BTW hardwareexorcist you really seem to know what you are doing for the most part (just from your posts around these forums)SO I want to offer you one of my trick techniquesIt's very very simpleI run TWO of thesehttp://bram.smartelectronix.com/plugins.php?id=4
Both run Linear and LEFT and RIGHTbut the trick is to press play so they function correctlyYou can get an INSANE amount of depth of what is really happening in your mix while trying .... to.... mix....yeah
It's easy to throw a compressor on there... but if it's your heart mind and soul put into a track, I like to know EXACTLY what's happening.
Bah... I mean drop these on your main mixer..So you can reference both Left and Right speakers, but also run them and see how it's going to look before you render.
hah.. I am gonna shut up now.
That pulsing can mean you are using too much compression. Compression can also be used as an effect and that pulsing you are hearing could be just that. Make some adjustments in your compression settings like ratio and threshold. This has happened to me and that was the problem.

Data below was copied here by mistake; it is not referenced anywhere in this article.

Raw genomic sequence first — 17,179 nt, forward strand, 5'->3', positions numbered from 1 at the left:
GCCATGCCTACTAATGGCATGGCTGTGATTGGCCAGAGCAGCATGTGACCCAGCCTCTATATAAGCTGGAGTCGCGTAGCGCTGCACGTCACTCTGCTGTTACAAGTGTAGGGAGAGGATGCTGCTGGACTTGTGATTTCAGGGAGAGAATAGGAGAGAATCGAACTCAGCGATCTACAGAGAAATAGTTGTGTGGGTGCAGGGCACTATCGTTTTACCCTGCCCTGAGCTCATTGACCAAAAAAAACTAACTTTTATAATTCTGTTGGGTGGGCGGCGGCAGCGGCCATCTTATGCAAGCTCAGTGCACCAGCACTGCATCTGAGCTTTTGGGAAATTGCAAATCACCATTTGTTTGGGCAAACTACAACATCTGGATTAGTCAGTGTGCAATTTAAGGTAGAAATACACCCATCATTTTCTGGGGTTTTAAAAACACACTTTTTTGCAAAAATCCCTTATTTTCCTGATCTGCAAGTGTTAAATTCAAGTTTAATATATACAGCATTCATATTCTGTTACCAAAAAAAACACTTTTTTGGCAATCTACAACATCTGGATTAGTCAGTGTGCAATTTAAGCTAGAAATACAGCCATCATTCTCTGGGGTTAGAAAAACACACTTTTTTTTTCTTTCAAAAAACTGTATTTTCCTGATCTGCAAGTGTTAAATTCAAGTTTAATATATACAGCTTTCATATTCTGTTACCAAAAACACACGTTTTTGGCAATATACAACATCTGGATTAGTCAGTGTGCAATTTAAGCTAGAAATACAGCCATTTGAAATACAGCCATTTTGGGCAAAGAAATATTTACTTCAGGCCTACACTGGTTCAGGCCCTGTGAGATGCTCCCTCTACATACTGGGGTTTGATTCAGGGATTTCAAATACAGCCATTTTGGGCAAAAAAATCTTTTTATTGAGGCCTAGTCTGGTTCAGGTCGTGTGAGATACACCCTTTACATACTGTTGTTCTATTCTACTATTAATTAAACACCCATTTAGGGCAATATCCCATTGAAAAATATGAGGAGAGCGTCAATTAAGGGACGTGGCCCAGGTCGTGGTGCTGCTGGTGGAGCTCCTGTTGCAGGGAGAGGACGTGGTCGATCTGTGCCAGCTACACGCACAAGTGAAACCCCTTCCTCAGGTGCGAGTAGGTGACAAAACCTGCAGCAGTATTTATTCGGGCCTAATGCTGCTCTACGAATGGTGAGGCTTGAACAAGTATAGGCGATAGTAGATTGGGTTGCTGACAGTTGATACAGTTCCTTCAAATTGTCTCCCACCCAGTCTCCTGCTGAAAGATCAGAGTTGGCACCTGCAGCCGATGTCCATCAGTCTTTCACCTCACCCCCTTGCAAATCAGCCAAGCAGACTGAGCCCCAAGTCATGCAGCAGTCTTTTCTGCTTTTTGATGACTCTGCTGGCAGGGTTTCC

I can't help you with any suggestions [alividlife's already covered most if not all of it], but what I do know is that using compression on your master channel is generally a bad idea because it just makes every element really loud leading to a loss in the dynamics of your sound. I'm no expert at mixing, but tons of professional producers and mastering engineers have talked about the problem of over compression.
.... never load a compressor on your master channal.sound is dynamic and if you compress that it sounds elektric.just use a limiter so stay on 0dB.
what i mostly do is keeping my kick and snare on -9 dB.the higher hat on -14 db.and every other instrument based on the kicks etc.
good luck with that.
Yeah I never load compressor on the master either I prefer to use them as needed like on vocals. I have used a limiter on the master channel.